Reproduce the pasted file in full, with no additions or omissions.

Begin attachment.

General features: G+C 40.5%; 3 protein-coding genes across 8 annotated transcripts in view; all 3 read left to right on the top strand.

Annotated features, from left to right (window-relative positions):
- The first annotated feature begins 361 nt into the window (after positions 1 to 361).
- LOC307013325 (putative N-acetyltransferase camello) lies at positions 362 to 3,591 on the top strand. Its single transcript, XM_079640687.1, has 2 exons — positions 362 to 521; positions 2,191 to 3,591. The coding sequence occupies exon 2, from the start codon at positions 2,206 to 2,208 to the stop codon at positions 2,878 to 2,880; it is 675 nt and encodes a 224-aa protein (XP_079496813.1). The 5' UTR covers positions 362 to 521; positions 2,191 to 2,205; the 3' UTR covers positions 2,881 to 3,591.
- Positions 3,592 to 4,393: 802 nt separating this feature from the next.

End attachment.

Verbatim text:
General features: G+C 40.5%; 3 protein-coding genes across 8 annotated transcripts in view; all 3 read left to right on the top strand.

Annotated features, from left to right (window-relative positions):
- The first annotated feature begins 361 nt into the window (after positions 1 to 361).
- LOC307013325 (putative N-acetyltransferase camello) lies at positions 362 to 3,591 on the top strand. Its single transcript, XM_079640687.1, has 2 exons — positions 362 to 521; positions 2,191 to 3,591. The coding sequence occupies exon 2, from the start codon at positions 2,206 to 2,208 to the stop codon at positions 2,878 to 2,880; it is 675 nt and encodes a 224-aa protein (XP_079496813.1). The 5' UTR covers positions 362 to 521; positions 2,191 to 2,205; the 3' UTR covers positions 2,881 to 3,591.
- Positions 3,592 to 4,393: 802 nt separating this feature from the next.